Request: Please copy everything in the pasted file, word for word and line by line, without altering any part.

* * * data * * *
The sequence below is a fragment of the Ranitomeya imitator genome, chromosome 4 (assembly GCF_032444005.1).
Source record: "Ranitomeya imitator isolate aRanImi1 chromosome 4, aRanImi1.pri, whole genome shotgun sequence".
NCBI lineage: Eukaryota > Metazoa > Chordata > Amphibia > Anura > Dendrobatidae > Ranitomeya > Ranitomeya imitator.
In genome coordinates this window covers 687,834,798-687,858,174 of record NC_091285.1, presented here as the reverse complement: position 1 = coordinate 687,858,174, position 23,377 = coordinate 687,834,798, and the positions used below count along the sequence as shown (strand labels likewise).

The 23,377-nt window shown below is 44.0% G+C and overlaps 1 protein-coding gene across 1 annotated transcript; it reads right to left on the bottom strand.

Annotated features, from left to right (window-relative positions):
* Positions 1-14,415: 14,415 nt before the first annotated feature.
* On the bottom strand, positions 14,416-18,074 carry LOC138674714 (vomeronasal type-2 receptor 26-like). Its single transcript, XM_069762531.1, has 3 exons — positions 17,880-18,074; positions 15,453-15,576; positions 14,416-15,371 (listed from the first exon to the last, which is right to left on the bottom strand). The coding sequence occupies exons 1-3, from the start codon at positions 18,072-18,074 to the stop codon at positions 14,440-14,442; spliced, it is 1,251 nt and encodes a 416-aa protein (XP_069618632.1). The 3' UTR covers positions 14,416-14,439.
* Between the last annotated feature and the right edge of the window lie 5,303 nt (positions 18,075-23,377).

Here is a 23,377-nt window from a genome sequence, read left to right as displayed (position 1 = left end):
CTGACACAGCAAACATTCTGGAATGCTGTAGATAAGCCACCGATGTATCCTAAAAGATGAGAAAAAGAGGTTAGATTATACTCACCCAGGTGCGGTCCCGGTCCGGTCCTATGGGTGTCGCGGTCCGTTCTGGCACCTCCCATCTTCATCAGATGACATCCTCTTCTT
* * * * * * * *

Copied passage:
The sequence below is a fragment of the Ranitomeya imitator genome, chromosome 4 (assembly GCF_032444005.1).
Source record: "Ranitomeya imitator isolate aRanImi1 chromosome 4, aRanImi1.pri, whole genome shotgun sequence".
NCBI lineage: Eukaryota > Metazoa > Chordata > Amphibia > Anura > Dendrobatidae > Ranitomeya > Ranitomeya imitator.
In genome coordinates this window covers 687,834,798-687,858,174 of record NC_091285.1, presented here as the reverse complement: position 1 = coordinate 687,858,174, position 23,377 = coordinate 687,834,798, and the positions used below count along the sequence as shown (strand labels likewise).

The 23,377-nt window shown below is 44.0% G+C and overlaps 1 protein-coding gene across 1 annotated transcript; it reads right to left on the bottom strand.

Annotated features, from left to right (window-relative positions):
* Positions 1-14,415: 14,415 nt before the first annotated feature.
* On the bottom strand, positions 14,416-18,074 carry LOC138674714 (vomeronasal type-2 receptor 26-like). Its single transcript, XM_069762531.1, has 3 exons — positions 17,880-18,074; positions 15,453-15,576; positions 14,416-15,371 (listed from the first exon to the last, which is right to left on the bottom strand). The coding sequence occupies exons 1-3, from the start codon at positions 18,072-18,074 to the stop codon at positions 14,440-14,442; spliced, it is 1,251 nt and encodes a 416-aa protein (XP_069618632.1). The 3' UTR covers positions 14,416-14,439.
* Between the last annotated feature and the right edge of the window lie 5,303 nt (positions 18,075-23,377).

Here is a 23,377-nt window from a genome sequence, read left to right as displayed (position 1 = left end):
CTGACACAGCAAACATTCTGGAATGCTGTAGATAAGCCACCGATGTATCCTAAAAGATGAGAAAAAGAGGTTAGATTATACTCACCCAGGTGCGGTCCCGGTCCGGTCCTATGGGTGTCGCGGTCCGTTCTGGCACCTCCCATCTTCATCAGATGACATCCTCTTCTT